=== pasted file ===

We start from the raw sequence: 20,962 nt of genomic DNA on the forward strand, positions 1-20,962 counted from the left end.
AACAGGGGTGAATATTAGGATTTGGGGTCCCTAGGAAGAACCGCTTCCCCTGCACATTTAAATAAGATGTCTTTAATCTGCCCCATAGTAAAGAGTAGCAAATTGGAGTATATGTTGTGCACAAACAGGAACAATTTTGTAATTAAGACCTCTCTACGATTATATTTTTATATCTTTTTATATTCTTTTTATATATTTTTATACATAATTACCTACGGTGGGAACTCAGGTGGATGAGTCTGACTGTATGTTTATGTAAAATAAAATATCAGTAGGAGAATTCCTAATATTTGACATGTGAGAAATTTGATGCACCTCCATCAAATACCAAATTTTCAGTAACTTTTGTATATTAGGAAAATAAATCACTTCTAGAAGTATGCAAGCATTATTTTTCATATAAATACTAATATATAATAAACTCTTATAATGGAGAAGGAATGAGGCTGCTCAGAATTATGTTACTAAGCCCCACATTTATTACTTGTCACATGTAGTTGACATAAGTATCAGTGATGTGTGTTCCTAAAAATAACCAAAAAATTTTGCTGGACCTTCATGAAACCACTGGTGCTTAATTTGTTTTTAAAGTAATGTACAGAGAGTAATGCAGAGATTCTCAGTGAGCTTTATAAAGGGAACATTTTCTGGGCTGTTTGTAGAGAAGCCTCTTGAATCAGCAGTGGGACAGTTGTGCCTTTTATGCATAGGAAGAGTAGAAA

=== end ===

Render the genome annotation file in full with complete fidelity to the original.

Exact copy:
We start from the raw sequence: 20,962 nt of genomic DNA on the forward strand, positions 1-20,962 counted from the left end.
AACAGGGGTGAATATTAGGATTTGGGGTCCCTAGGAAGAACCGCTTCCCCTGCACATTTAAATAAGATGTCTTTAATCTGCCCCATAGTAAAGAGTAGCAAATTGGAGTATATGTTGTGCACAAACAGGAACAATTTTGTAATTAAGACCTCTCTACGATTATATTTTTATATCTTTTTATATTCTTTTTATATATTTTTATACATAATTACCTACGGTGGGAACTCAGGTGGATGAGTCTGACTGTATGTTTATGTAAAATAAAATATCAGTAGGAGAATTCCTAATATTTGACATGTGAGAAATTTGATGCACCTCCATCAAATACCAAATTTTCAGTAACTTTTGTATATTAGGAAAATAAATCACTTCTAGAAGTATGCAAGCATTATTTTTCATATAAATACTAATATATAATAAACTCTTATAATGGAGAAGGAATGAGGCTGCTCAGAATTATGTTACTAAGCCCCACATTTATTACTTGTCACATGTAGTTGACATAAGTATCAGTGATGTGTGTTCCTAAAAATAACCAAAAAATTTTGCTGGACCTTCATGAAACCACTGGTGCTTAATTTGTTTTTAAAGTAATGTACAGAGAGTAATGCAGAGATTCTCAGTGAGCTTTATAAAGGGAACATTTTCTGGGCTGTTTGTAGAGAAGCCTCTTGAATCAGCAGTGGGACAGTTGTGCCTTTTATGCATAGGAAGAGTAGAAA